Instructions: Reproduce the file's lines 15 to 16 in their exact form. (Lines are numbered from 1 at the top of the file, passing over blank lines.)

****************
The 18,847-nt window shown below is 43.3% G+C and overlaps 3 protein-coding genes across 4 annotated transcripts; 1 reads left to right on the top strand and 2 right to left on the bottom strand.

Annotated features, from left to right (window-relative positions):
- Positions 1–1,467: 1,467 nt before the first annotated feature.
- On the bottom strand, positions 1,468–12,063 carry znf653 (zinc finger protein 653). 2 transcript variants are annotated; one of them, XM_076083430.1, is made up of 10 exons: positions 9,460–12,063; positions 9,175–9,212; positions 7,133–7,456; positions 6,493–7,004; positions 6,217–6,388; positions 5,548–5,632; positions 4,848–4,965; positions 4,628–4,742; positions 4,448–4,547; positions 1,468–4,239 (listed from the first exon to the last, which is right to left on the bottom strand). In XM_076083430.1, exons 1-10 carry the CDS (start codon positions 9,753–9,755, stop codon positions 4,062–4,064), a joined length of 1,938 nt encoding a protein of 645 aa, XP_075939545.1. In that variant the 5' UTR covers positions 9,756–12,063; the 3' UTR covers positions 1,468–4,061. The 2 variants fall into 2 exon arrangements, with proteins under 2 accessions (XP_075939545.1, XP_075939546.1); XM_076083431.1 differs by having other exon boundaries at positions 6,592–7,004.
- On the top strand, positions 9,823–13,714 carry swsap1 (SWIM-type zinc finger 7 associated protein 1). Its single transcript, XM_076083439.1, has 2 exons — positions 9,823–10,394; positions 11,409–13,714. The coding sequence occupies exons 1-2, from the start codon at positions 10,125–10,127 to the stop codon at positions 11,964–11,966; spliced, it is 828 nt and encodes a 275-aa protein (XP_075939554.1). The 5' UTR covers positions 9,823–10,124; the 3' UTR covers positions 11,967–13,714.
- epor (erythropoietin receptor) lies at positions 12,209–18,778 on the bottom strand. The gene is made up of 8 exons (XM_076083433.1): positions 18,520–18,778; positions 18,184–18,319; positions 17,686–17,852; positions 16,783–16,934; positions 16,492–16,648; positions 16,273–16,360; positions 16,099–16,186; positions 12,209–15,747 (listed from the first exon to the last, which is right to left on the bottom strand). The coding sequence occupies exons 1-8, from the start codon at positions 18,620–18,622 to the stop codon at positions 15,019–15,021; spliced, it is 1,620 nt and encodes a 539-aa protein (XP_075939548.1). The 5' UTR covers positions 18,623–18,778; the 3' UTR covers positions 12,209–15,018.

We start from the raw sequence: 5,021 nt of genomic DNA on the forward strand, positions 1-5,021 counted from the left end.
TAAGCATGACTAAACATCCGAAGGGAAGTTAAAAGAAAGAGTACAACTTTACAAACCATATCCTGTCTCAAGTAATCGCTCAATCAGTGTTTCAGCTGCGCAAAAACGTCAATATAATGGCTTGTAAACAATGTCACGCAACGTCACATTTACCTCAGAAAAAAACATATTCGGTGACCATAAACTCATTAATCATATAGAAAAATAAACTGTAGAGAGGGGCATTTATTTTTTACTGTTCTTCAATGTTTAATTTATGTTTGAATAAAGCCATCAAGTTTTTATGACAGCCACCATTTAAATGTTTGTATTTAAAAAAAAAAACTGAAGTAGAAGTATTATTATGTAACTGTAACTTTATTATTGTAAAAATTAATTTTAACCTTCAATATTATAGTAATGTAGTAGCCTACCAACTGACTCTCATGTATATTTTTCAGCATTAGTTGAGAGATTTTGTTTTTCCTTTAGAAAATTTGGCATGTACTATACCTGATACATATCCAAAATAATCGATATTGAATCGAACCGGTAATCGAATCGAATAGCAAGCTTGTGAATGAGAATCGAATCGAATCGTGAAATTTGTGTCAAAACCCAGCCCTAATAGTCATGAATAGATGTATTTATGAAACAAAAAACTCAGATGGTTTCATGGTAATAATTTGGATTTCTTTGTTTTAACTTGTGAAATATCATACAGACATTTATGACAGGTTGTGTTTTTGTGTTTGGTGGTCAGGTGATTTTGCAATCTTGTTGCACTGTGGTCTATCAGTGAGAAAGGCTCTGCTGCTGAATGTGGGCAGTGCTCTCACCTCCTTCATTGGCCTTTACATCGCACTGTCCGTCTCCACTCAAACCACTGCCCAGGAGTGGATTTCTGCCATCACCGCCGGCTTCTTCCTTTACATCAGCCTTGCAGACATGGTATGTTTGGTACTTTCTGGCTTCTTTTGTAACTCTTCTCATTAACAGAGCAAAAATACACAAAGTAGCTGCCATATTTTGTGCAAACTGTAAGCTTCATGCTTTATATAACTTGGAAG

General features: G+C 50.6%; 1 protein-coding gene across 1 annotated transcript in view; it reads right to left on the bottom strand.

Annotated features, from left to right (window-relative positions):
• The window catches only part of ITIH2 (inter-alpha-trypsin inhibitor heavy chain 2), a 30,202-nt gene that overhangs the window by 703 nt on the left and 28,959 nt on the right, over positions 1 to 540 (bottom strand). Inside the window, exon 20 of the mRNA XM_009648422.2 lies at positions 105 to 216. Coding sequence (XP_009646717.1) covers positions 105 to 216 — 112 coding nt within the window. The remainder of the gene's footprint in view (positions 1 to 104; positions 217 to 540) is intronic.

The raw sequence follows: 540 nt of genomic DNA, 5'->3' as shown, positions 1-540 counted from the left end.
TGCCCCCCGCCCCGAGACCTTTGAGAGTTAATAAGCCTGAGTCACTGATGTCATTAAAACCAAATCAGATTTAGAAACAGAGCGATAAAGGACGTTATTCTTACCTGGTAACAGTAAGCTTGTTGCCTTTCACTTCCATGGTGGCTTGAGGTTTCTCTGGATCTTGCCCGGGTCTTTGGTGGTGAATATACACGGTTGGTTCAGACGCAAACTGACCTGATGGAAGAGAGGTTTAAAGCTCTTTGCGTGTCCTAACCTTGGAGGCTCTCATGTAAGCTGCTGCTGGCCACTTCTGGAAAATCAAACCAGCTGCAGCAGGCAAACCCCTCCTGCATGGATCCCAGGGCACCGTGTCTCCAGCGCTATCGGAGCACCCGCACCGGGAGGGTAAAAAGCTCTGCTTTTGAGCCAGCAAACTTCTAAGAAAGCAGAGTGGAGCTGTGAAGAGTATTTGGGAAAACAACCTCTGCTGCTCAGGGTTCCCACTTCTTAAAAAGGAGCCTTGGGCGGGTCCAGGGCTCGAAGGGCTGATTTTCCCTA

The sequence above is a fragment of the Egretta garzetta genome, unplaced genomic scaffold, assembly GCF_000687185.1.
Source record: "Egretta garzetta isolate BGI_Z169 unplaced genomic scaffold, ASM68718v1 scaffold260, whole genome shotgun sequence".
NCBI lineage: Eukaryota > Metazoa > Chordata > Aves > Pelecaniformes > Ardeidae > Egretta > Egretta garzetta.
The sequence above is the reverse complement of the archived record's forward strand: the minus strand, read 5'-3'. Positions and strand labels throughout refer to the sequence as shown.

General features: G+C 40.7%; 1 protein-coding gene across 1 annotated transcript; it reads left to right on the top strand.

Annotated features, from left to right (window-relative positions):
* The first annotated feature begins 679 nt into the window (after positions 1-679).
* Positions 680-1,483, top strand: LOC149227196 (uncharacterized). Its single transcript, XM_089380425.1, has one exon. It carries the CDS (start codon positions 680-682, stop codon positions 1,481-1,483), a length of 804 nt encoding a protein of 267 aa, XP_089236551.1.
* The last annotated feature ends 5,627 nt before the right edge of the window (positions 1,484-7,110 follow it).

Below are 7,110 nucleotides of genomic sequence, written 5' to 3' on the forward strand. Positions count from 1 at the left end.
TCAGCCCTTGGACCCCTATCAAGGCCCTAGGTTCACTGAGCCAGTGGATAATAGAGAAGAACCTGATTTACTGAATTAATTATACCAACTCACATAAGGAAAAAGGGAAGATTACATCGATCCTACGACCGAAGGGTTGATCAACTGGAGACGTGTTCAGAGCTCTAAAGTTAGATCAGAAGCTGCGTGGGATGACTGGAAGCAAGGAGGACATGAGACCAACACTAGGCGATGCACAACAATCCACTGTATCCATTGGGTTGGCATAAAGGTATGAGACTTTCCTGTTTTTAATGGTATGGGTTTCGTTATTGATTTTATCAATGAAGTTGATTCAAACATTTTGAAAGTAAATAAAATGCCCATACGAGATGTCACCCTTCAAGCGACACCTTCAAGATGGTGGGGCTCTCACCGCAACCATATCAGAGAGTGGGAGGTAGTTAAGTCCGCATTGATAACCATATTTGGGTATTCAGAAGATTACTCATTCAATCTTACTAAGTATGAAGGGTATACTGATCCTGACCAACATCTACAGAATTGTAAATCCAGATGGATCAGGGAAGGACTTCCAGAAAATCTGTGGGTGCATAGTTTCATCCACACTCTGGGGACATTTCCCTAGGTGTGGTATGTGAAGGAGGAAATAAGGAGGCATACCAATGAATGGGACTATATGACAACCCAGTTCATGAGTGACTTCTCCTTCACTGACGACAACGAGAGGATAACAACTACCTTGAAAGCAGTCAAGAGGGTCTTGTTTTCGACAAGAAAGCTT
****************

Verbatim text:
Source record: "Egretta garzetta isolate BGI_Z169 unplaced genomic scaffold, ASM68718v1 scaffold260, whole genome shotgun sequence".
NCBI lineage: Eukaryota > Metazoa > Chordata > Aves > Pelecaniformes > Ardeidae > Egretta > Egretta garzetta.